An adult chinook salmon passes the viewing window of a fish ladder.

In the midst of a sixth mass extinction, scientists are increasingly concerned about mismatches in the synchronized timing between predators and their prey. When they’re out of step, the consequences can be dramatic. For example, in our warming climate, insects may develop earlier in the spring meaning they’re simply too large for newly hatched chicks.

Today the Southern Resident killer whales spend less time in the Salish Sea than in all prior records. Could this be related to a shift in timing of their Chinook salmon prey? It’s the question posed in a new study by NOAA Fisheries.

Whale sightings have been recorded at the Lime Kiln Point State Park on San Juan Island between May and August since 1984. If you visit, you’ll find a whiteboard showing which pods, if any, have passed the lighthouse each day since May 1. In recent years, this has reflected the ever-decreasing number of “whale days”—that is visits from J, K or L pod. On occasion, almost an entire month has gone by with zero sightings—simply unprecedented in the decades this study has been ongoing.

A Southern Resident killer whale begins to dive while foraging.
Taken under NMFS permit #26288 | Wild Orca.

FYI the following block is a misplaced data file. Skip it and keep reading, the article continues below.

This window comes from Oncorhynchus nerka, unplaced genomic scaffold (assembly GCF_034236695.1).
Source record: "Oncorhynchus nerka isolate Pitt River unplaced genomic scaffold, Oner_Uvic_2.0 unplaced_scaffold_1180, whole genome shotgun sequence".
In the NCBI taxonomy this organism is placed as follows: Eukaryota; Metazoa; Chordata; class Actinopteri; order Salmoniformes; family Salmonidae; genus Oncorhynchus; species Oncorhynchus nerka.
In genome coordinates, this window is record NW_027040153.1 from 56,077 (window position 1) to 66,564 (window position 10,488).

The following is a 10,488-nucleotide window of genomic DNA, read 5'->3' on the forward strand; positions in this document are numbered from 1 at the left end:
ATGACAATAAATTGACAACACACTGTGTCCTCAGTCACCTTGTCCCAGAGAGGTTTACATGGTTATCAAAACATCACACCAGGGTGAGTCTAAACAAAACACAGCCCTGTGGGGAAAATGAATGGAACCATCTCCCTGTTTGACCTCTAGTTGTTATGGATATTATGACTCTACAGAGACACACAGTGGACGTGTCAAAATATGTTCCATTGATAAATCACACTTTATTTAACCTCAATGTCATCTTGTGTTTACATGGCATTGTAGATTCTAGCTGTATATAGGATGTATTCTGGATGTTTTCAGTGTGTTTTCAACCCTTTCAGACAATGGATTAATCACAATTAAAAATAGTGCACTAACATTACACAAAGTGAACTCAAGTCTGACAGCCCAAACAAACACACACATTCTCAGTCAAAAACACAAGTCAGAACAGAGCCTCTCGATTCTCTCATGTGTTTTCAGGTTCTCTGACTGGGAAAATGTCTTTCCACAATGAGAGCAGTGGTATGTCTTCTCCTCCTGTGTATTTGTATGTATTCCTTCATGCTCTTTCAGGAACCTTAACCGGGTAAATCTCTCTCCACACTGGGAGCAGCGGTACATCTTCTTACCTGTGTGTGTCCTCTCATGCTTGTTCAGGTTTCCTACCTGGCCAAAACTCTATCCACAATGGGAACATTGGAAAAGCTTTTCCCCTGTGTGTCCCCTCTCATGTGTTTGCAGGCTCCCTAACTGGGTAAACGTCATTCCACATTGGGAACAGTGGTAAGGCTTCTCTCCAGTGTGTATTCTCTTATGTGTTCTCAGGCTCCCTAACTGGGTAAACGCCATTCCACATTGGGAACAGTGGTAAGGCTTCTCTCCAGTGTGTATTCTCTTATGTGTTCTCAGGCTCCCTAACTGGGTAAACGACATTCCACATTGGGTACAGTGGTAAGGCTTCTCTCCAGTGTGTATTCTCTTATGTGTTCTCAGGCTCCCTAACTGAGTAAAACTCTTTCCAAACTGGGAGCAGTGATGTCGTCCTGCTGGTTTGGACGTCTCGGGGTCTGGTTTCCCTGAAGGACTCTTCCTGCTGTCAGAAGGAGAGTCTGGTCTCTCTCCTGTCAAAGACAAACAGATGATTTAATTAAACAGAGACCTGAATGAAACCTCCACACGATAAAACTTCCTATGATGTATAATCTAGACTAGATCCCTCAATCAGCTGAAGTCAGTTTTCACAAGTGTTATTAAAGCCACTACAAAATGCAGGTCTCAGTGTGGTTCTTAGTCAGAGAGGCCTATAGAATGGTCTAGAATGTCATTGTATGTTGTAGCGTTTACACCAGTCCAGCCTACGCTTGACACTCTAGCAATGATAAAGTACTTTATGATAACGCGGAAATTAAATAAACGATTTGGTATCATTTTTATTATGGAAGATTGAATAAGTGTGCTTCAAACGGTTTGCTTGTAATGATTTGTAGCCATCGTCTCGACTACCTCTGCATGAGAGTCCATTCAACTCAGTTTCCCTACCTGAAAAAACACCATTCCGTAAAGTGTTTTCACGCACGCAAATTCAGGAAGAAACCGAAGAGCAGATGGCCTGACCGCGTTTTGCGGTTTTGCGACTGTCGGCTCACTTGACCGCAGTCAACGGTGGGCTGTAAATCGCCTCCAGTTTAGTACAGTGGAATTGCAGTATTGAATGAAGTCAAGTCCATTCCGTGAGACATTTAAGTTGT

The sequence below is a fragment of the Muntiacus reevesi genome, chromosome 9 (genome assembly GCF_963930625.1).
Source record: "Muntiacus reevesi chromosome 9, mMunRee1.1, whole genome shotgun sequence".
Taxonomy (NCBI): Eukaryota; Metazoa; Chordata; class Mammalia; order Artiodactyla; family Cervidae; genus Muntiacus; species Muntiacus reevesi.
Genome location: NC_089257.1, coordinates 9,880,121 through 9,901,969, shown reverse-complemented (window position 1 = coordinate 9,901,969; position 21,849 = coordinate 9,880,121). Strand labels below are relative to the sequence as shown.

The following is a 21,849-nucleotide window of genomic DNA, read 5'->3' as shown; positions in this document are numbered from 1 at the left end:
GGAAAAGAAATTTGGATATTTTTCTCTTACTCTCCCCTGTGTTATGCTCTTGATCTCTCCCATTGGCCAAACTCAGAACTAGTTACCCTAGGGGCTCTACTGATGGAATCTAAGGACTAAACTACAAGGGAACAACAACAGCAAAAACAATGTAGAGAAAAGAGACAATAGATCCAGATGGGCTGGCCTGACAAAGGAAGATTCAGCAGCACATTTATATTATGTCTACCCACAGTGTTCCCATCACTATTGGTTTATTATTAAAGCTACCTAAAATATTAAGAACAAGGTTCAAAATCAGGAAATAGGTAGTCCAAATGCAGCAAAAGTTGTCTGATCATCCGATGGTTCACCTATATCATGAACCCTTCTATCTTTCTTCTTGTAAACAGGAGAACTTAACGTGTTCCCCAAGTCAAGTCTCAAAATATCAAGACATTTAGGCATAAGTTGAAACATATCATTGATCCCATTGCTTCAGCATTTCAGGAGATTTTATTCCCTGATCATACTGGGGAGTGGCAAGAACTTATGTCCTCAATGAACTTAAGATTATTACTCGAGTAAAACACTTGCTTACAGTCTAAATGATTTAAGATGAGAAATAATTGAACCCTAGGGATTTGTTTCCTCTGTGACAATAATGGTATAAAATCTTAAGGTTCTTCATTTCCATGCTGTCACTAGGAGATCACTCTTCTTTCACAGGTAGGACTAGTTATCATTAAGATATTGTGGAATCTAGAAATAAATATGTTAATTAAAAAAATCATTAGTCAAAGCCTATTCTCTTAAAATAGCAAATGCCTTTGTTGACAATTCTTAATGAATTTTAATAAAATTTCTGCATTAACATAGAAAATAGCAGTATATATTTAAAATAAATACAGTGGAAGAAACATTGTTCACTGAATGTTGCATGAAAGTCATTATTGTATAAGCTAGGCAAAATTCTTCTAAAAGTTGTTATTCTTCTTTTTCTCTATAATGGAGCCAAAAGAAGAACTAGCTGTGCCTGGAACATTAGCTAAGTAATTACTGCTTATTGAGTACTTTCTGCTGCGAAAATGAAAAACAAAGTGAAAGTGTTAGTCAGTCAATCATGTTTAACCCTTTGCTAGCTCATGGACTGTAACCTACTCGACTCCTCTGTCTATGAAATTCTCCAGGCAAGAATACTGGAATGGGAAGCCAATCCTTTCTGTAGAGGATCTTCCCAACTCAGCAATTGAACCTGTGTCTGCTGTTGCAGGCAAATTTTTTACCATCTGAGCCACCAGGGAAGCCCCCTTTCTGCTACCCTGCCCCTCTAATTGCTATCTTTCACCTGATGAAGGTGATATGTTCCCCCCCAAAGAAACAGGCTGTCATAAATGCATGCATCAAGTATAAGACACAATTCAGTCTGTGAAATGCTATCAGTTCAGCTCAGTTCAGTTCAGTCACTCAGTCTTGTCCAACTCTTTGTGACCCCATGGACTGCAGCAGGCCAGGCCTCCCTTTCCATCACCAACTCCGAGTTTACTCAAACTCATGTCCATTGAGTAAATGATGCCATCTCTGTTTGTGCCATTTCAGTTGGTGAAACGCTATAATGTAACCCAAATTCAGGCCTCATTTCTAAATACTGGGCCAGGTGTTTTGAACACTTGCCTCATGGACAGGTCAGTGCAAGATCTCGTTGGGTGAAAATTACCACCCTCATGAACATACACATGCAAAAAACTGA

The tribes’ saying, “no fish, no blackfish” is clearly at play here, whether there are fewer salmon or their arrival is delayed. Ancient wisdom knows that predators follow prey, yet the government is still reluctant to say that the absence or presence of these whales is connected to their primary food source. Little wonder when the guardian of this endangered killer whale population is also the custodian of the nation’s fisheries. Once again, playing this dual management role puts the agency at odds with the findings of its own killer whale scientists, as this could impact the annual fisheries catch allowance if implemented.

This research shows that Fraser River Chinook salmon are in short supply each spring, pushing these endangered whales out to coastal waters in search of alternate food sources. To ensure they find enough salmon, fisheries closures are needed in key feeding areas. The Canadian government enacts this exact same plan, triggered by the first arrival of the Southern Resident killer whales in Canadian Salish Sea waters.

Where is the corresponding plan in US waters?